Even the Pope, scared by the power of her nephew, would not permit himself to entirely ignore Catherine's cause. With the crucial lead figures in Europe making Henry's divorce a distant idea, he was forced to take more drastic and unplanned measures against Rome to make it a reality. It could be suggested that divorce seemed to be the trigger the move into reformation; one of the reasons being because it seemed a lengthy and almost impossible task. Henry had to apply directly to Rome to have his marriage annulled, and worrying about the time consuming task of traveling to Rome, Henry appealed to establish a court in England to hear the case in 1527. Eventually Pope Clement dispatched Campeggio to England who traveled slowly through ill health and once the case began at Blackfriars in 1529, he used delaying tactics under the instruction of the pope. These delaying tactics annoyed Henry and this perhaps was the point that relations between Henry and the Pope began to crumble.On July 31st 1529, the Pope recalled the case to Rome. Success had slipped through Henry's fingers and he suddenly needed a new way of obtaining a divorce. Through a lack of co-operation with one of the major powers in Europe Henry may have stumbled into the beginnings of a completely accidental reformation, all to achieve his divorce. Another religious factor suggesting that the reformation was an accident was Henry's devout Catholicism and he had previously shown he would not tolerate heresy. It has been said that the Act of Ten Articles of 1536 made concessions to Lutherans, but if so , they were concessions of omission rather than clear definition. The three of the seven sacraments that remained were defined in a strictly Catholic way; showing that perhaps Henry did not want to break with Rome, or indeed reform the Catholic church. In 1539 Henry passed the Act of Six Articles; a statement of absolute orthodox doctrine that reflected Henry's own personal views on keeping the church Catholic. ...read more.

Conclusion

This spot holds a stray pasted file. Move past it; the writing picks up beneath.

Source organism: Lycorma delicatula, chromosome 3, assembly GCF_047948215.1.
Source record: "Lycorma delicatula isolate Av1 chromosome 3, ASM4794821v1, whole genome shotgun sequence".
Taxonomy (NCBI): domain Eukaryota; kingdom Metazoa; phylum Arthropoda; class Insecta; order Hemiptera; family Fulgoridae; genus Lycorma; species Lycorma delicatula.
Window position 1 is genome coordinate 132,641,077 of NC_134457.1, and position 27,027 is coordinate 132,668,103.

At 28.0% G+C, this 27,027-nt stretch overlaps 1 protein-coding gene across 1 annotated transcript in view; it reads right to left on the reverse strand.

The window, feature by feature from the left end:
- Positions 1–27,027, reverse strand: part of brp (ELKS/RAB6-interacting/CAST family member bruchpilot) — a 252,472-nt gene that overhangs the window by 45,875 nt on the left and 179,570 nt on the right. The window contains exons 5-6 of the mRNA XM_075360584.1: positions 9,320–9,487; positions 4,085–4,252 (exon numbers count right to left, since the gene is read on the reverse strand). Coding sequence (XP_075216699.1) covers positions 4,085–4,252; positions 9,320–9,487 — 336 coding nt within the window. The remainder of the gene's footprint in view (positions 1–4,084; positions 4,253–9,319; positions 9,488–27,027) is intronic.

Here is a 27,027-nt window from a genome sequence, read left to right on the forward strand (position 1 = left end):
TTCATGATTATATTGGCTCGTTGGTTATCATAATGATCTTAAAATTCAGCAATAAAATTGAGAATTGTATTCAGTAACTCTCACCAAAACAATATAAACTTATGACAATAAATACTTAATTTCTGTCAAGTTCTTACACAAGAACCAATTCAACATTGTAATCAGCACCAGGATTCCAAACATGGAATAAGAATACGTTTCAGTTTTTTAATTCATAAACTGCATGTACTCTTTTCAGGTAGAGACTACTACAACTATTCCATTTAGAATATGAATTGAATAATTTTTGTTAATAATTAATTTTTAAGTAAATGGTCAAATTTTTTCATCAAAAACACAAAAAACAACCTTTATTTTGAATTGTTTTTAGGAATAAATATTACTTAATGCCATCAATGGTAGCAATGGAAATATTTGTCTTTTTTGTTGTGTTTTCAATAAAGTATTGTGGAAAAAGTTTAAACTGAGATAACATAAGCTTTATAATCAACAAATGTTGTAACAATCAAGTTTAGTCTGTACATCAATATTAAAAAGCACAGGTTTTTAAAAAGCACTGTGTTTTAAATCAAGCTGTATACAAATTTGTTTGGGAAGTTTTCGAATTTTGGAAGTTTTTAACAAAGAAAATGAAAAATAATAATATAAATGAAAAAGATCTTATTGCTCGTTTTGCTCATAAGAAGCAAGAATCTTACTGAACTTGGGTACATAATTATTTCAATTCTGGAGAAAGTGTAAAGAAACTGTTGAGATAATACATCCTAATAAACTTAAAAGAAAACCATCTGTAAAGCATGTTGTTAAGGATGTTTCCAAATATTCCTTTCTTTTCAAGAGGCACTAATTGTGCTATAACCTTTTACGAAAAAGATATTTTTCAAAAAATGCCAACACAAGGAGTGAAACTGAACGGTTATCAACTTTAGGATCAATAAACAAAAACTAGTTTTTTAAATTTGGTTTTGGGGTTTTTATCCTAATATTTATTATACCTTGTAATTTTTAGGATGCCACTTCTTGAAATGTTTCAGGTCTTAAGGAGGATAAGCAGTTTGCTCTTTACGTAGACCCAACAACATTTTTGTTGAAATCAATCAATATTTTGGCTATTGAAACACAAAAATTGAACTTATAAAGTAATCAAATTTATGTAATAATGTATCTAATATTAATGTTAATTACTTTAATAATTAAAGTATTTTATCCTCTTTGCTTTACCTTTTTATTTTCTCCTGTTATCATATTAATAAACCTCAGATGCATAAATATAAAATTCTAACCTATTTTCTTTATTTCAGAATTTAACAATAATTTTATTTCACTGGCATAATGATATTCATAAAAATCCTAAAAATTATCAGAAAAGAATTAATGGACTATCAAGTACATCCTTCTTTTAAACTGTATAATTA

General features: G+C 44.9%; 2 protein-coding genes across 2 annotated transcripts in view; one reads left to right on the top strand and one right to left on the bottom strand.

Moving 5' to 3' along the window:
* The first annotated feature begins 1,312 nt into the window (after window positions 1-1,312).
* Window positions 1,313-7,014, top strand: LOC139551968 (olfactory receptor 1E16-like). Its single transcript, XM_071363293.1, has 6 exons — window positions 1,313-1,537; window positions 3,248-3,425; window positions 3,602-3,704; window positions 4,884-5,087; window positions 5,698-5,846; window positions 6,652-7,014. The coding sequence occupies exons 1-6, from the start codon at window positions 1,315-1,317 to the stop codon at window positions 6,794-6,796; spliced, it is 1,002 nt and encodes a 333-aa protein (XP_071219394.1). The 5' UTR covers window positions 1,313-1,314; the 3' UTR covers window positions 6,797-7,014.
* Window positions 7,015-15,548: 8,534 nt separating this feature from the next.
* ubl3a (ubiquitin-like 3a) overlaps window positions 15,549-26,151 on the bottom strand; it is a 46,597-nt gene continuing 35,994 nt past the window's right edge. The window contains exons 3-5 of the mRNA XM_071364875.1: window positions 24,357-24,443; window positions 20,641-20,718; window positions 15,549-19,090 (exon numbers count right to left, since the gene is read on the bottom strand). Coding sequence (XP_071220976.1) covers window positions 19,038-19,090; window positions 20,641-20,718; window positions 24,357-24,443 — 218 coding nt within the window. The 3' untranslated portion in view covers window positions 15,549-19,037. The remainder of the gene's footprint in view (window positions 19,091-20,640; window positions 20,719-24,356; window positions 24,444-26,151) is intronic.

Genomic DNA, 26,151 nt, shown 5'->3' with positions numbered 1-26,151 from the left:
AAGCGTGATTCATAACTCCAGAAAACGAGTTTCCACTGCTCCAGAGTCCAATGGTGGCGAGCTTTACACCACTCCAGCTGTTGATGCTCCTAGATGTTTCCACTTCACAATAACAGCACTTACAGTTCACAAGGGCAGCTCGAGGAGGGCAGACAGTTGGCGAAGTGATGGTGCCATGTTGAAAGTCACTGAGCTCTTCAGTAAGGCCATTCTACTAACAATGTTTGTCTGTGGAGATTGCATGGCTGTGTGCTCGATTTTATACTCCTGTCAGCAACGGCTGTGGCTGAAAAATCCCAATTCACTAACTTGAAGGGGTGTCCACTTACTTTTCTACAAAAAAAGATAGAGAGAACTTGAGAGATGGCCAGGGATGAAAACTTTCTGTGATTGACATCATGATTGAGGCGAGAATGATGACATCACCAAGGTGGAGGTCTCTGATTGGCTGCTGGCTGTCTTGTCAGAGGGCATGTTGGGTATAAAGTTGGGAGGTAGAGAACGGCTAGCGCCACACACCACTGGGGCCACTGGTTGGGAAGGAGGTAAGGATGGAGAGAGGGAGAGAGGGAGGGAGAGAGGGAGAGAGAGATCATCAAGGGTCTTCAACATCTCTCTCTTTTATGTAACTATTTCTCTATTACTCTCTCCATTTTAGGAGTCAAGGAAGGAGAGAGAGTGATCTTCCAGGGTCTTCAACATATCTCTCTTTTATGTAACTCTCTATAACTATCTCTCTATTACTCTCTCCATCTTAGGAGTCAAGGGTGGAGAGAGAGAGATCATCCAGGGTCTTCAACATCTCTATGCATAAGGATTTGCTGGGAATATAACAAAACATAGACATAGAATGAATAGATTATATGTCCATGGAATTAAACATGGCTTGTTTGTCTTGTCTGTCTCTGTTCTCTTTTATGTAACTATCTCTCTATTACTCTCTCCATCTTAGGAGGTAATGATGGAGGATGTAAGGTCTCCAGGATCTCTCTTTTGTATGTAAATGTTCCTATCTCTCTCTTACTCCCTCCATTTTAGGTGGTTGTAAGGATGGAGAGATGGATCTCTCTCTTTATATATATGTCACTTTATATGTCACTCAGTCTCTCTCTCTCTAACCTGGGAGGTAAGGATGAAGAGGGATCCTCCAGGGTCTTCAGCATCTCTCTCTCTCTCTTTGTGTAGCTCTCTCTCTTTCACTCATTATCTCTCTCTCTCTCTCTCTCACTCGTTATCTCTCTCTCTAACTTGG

The fact that the reformation occurred in such a piecemeal manner suggests that Henry had not intended on this massive reform. The fact that there was so little opposition to the reformation does not necessarily suggest it was wanted; " at any ones time there was not much Reformation to accept and England accepted its reformation because it didn't quite see what it was doing14 " The divorce along with the powerful influence of reformists at court meant Henry embarked on a reform that seemed an accident in its time. In looking at different historians points of views, the traditional theories behind the reformation are widely respected but some can have its downfalls. For example, it is argued by C.Haigh that the historian A.G.Dickins has a 'whiggish' point of view and his perspective on the reformation is too highly influenced by his protestant perspective. The more persuasive revisionist point of view on the reformation offers a much more balanced point of view that analyses the evidence. "So there was no cataclysmic Reformation, to be explained by mass enthusiasm. Instead, there was a piecemeal reformation, to be explained by the chances of day-to-day politics15" 1 Act of Supremacy 1535 from 'sixteenth century England 1450-1600' by P.Cook page 23 2 J.J.Scarrisbrick Henry VIII pg 59 3 Act of Appeals 1533 from P.cook ( see above ) page 20 4 G.R Elton Reform and Reformation pg 252 5 Quote from supplication of the beggars by Simon Fish in book by P Cook pg 15 6 G.R.Elton Reform and Reformation pg 119 7 G.R.Elton Reform and Reformation pg 74 8 Quote from the Act of Six Articles 1539 ib book by P.Cook pg 22 9 G. R.Elton Reform and Reformation pg 278 10 J.J.Scarisbrick Henry VIII pg 133 11 Quote from Act of conditional restraint of Annates 1532 book by P.Cook Pg 24 12 J.J.Scarisbrick Henry VIII pg 112 13 C.Haigh pg 267 14 C.Haigh The English Reformation revised pg 20 15 C. Haigh The English Reformation Revised pg 11 TOTAL WORD COUNT : 3,111 1 ...read more.